Wednesday, July 19, 2006

The law is fascinating

TalkLeft highlights a footnote to a decision on a sentence of 99 Years (Plus 1):
One hundred years is a long time--one year longer, in fact, than the standard lyrical shorthand for an unimaginably long sentence.1

[1]See, e.g., Bruce Springsteen, "Johnny 99" ("Well the evidence is clear, gonna let the sentence, son, fit the crime / Prison for 98 and a year and we'll call it even, Johnny 99."); Bob Dylan, "Percy's Song" ("It may be true he's got a sentence to serve / But ninetynine years, he just don't deserve."); Johnny Cash, "Cocaine Blues" ("The judge he smiled as he picked up his pen / Ninety-nine years in the Folsom pen / Ninety-nine years underneath that ground / I can't forget the day I shot that bad bitch down."); Ed Bruce, "Ninety-Seven More To Go" ("Ninety-nine years go so slow / When you still got ninety-seven more to go."); Bill Anderson, "Ninety-Nine" ("The picture's still in front of my eyes, the echo in my ears / When the jury said he's guilty and the judge said ninety-nine years."); Chloe Bain, "Ninety-Nine Years" ("The sentence was sharp, folks, it cut like a knife / For ninety-nine years, folks, is almost for life."); Guy Mitchell, "Ninety-Nine Years" ("Ninety-nine years in the penitentiary, baby, baby, wait for me, around twentyfifty-five we'll get together dead or alive.").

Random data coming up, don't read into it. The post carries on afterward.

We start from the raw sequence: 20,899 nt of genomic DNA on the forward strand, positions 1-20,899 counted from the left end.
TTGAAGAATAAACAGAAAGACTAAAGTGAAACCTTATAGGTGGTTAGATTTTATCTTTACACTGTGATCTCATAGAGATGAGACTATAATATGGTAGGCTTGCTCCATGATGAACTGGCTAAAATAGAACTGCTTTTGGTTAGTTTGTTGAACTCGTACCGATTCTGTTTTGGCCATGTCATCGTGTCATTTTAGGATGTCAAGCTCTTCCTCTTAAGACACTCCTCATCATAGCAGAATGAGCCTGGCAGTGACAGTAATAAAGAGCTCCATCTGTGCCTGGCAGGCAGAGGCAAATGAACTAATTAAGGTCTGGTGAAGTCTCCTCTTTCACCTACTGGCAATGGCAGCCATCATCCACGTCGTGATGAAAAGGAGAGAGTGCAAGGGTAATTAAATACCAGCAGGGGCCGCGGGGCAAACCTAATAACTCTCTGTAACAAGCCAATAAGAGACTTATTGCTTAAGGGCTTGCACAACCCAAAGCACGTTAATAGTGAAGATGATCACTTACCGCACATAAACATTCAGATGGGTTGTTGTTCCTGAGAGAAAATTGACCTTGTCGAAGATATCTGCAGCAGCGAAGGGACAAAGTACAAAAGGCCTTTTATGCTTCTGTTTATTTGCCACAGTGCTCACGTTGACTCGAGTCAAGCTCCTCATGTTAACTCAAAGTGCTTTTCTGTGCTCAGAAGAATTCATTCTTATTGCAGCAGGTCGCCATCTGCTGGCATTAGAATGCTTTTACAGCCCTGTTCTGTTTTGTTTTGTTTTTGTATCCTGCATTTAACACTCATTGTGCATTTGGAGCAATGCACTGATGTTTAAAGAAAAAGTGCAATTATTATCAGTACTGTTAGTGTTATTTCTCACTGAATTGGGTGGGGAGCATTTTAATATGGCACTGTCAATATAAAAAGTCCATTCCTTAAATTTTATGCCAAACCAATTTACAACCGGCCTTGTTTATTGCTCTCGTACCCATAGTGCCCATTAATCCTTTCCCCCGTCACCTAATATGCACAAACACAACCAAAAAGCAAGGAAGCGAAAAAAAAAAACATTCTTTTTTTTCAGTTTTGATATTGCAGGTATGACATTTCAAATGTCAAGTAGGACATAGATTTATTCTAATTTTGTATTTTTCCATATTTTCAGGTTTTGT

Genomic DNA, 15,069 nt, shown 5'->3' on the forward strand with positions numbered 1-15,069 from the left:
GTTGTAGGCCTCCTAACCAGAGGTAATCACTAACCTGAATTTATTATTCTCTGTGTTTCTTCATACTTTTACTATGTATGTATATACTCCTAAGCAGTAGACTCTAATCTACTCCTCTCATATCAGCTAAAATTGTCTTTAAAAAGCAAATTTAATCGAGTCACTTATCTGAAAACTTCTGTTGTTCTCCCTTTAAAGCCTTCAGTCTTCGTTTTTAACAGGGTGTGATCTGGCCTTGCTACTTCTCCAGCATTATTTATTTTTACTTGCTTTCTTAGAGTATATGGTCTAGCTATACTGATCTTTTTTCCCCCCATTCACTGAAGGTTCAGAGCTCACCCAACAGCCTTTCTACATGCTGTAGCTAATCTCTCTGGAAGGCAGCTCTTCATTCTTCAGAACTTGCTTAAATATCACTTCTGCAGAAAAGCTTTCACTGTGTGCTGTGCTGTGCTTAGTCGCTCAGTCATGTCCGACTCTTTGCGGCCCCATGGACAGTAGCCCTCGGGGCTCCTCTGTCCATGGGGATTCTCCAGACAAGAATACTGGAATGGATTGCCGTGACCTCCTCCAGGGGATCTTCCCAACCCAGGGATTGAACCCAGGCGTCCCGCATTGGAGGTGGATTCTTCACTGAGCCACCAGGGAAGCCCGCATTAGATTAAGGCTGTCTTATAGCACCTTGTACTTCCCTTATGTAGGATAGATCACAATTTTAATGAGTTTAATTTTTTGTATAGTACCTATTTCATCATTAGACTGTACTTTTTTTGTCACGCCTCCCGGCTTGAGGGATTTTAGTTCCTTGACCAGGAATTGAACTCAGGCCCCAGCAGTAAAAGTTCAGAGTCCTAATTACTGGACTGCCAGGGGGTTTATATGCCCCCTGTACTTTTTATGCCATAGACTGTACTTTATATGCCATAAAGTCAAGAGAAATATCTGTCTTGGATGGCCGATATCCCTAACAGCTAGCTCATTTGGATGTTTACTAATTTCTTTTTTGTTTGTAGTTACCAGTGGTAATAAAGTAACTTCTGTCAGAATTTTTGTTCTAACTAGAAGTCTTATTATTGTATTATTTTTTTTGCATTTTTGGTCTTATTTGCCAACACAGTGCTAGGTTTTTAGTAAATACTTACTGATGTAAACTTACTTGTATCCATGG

The sentence was vacated and remanded for new sentencing for entirely different reasons.